Ketogenic Dieting 101: Science, History, Implementation, Benefits, and Risks
Part 1: Ketosis, the Ketogenic State, and Weight Loss Using the Keto Diet
The science behind ketosis
To understand ketosis, you must first understand the science behind fat metabolism. When you remove carbohydrates from your diet, your body turns to fats for energy. Metabolized fats in the body are broken down into metabolic by-products known as ketone bodies. Ketone bodies, more commonly known as “ketones,” exist in three molecular states in the bloodstream: acetone, beta-hydroxybutyric acid, and acetoacetic acid.
The optimal ketone zone: Get into the proper ketogenic state
As you continue to live on a carbohydrate-reduced diet, fat metabolism leads to the build-up of ketones in your bloodstream. This metabolic state is known as “ketosis.” In other words, ketosis results in the body when there is an absence of carbohydrates. Usually, the body can produce ketones, but only in a small amount. The quantities are higher when the body is deliberately placed into carbohydrate starvation. When this occurs, the liver breaks down fats to manufacture ketones to feed the essential organs of the body such as the brain and your heart.
There are three states of ketosis: the optimal ketone zone, starvation ketosis, and diabetic ketoacidosis. To get into the ketone zone for a ketogenic diet, you must maintain a blood ketone level between 0.5-3.0 millimolar. The best way to measure blood ketone levels to ensure you are in the optimal ketone zone is to get a blood ketone meter like this one.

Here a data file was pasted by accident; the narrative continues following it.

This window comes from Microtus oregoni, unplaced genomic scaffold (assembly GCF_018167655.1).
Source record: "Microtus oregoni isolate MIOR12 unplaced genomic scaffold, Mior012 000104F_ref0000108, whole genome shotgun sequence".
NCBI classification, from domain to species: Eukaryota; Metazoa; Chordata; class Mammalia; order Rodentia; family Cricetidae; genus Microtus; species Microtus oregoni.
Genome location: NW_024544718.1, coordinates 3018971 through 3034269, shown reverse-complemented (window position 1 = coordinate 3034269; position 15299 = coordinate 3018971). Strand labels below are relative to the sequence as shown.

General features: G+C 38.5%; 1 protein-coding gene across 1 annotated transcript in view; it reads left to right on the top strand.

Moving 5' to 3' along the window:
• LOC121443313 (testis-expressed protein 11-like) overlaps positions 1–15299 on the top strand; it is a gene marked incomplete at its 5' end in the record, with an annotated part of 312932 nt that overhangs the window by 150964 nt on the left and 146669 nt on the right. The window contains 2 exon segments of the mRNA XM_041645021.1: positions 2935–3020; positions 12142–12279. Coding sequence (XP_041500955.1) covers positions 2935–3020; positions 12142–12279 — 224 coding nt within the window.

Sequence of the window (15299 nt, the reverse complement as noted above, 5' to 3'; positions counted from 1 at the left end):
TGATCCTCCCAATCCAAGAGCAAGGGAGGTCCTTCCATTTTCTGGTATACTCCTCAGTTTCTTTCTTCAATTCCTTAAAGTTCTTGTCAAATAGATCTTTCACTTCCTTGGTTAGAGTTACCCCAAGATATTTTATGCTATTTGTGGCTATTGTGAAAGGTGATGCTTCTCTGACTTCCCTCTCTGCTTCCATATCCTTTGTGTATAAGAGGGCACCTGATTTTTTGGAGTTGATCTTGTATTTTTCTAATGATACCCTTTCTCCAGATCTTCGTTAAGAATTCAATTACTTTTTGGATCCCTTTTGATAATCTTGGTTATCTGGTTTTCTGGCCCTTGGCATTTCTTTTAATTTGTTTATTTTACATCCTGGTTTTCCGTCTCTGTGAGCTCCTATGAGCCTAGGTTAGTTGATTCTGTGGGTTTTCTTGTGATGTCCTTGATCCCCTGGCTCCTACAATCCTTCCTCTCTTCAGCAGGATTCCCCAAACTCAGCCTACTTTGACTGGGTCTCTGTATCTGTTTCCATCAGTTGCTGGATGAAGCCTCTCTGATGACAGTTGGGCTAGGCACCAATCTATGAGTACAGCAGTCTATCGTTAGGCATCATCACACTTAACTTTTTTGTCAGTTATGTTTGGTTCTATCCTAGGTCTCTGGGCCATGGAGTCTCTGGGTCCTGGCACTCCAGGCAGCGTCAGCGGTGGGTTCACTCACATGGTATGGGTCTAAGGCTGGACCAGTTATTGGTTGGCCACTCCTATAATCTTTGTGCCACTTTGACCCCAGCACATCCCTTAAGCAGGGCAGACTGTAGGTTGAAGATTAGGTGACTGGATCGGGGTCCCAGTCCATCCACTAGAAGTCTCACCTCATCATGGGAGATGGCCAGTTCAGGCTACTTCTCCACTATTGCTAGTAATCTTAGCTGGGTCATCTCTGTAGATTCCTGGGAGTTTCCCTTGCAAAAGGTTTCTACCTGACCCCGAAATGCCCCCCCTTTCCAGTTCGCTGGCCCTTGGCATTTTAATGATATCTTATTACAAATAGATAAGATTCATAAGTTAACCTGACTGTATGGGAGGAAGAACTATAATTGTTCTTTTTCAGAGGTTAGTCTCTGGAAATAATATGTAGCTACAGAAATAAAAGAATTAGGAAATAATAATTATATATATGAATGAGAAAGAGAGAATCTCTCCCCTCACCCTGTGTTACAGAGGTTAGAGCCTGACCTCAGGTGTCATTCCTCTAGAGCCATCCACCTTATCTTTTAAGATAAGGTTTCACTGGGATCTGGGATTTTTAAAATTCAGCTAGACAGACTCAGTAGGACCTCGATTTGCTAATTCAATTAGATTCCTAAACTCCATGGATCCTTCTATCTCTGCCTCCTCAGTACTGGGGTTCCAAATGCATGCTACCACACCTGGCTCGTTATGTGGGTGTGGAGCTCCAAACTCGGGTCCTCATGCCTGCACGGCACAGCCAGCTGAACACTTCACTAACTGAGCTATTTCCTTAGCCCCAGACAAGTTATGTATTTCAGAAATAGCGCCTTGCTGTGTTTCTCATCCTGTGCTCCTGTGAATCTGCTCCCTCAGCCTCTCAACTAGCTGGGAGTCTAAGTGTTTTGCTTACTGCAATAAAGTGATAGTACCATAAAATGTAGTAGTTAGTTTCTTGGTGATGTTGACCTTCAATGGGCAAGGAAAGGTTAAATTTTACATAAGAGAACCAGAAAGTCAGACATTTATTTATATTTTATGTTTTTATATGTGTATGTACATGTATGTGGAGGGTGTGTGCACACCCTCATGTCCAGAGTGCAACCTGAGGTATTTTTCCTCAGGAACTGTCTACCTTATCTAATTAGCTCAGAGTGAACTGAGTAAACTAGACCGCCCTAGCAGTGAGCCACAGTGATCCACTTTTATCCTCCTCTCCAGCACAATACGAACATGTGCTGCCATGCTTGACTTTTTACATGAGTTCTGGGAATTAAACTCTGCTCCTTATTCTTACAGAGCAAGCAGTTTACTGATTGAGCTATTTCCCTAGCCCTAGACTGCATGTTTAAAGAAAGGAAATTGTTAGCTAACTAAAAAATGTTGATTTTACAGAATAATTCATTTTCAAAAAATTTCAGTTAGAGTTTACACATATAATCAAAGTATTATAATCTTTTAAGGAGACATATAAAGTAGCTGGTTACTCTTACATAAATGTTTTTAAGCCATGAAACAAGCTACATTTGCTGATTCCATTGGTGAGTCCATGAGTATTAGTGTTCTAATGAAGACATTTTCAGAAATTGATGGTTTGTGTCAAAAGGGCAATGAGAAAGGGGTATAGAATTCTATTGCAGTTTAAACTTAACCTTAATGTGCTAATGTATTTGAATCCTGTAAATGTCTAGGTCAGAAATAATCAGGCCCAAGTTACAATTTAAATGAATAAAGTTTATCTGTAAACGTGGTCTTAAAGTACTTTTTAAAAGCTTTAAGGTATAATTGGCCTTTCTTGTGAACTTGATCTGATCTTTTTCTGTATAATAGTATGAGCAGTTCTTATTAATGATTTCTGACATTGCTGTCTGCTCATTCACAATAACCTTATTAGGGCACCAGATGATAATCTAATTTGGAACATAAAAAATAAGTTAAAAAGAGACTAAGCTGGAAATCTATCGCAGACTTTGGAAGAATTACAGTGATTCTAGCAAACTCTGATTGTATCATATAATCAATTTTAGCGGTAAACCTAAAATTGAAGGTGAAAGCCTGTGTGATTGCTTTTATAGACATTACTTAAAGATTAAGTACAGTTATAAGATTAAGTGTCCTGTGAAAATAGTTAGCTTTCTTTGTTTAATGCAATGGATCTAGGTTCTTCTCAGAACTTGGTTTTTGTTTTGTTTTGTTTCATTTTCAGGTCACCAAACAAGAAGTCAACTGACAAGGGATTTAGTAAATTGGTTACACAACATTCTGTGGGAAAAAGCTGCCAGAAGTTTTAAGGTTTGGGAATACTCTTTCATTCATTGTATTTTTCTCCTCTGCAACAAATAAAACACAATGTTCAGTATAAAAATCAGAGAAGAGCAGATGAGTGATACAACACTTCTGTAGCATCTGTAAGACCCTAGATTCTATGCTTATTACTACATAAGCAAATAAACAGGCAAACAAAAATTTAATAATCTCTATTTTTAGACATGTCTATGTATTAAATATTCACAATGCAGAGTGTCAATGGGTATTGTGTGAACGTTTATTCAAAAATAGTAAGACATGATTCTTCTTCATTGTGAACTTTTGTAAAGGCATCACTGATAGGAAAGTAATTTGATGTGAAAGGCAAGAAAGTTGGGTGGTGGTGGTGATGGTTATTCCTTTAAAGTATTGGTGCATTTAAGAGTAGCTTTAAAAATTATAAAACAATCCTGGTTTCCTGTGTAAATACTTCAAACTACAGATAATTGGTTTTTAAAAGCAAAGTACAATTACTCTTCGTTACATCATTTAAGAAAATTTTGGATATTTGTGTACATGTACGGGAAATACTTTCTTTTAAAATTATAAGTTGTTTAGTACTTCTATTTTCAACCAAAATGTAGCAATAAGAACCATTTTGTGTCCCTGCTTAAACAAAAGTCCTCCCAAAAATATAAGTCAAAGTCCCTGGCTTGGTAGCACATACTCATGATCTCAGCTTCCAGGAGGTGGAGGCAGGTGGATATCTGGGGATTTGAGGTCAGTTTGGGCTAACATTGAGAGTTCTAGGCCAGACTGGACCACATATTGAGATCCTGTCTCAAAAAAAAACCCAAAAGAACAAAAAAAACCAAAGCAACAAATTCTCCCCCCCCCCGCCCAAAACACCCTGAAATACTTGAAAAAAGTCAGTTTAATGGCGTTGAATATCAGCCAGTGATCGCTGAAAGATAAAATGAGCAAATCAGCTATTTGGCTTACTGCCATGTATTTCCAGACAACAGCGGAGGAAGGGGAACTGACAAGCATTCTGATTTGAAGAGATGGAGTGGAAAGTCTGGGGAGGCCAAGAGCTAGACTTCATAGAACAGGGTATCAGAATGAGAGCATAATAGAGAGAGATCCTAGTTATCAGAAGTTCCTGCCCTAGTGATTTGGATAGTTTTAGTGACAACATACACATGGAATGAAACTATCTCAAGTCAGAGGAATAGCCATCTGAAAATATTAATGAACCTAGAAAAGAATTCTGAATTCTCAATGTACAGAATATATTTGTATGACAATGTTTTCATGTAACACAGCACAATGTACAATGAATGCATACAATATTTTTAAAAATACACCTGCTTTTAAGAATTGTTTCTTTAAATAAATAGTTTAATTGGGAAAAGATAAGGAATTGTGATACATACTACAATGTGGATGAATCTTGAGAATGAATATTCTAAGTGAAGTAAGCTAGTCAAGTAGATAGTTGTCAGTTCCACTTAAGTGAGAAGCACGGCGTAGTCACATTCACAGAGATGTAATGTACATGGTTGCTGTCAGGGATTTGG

The ketogenic diet is a weight loss strategy that is based around the science of ketone body production. In a way, it is a combination of the first part of the popular Atkins diet as well as the Paleo diet. These two methods emphasize the use of protein to fuel the body. The end result of protein and fats fueling the body is to facilitate fat burning. As your body adapts to the keto diet weight loss strategy, it leads to fewer cravings and weight loss. While you are losing weight, a common issue is the loss of muscle and fat simultaneously. By maintaining strong protein levels as your body produces greater amounts of ketones, weight loss can occur without as significant a loss of muscle size or definition.
Part 2: The History of Fasting and the Ketogenic Diet
For thousands of years, humanity has always associated fasting with the cure of diseases. Ancient Greek and Indian physicians have relied for the treatment of certain ailments over the course of centuries. There is nothing new in using to achieve weight loss, just as the ketogenic diet does today.
In the 1920s and 1930s, the ketogenic diet was very popular. Its popularity lies in the fact that it was used to cure epilepsy, which was very endemic to the people of that time. The dieting method evolved as a solution to non-mainstream fasting. This type of fasting was considered as an effective method for an epileptic cure. When the ketogenic diet was used as the mainstream solution for epilepsy, it was very successful in treating epileptic patients. However, with the development of anticonvulsant medications, it is now less frequently used as a treatment option for epilepsy.
Despite this, some people still rely on the ketogenic diet for the treatment of epilepsy. Even in situations where the ketogenic was not used for the cure of epilepsy outright, it was employed as a way of controlling the symptoms of epilepsy. In whichever way one sees it, it was useful for the control of that condition.
Part 3: Deploying the Keto Diet in Your Lifestyle
Minimum number of carbs to achieve ketosis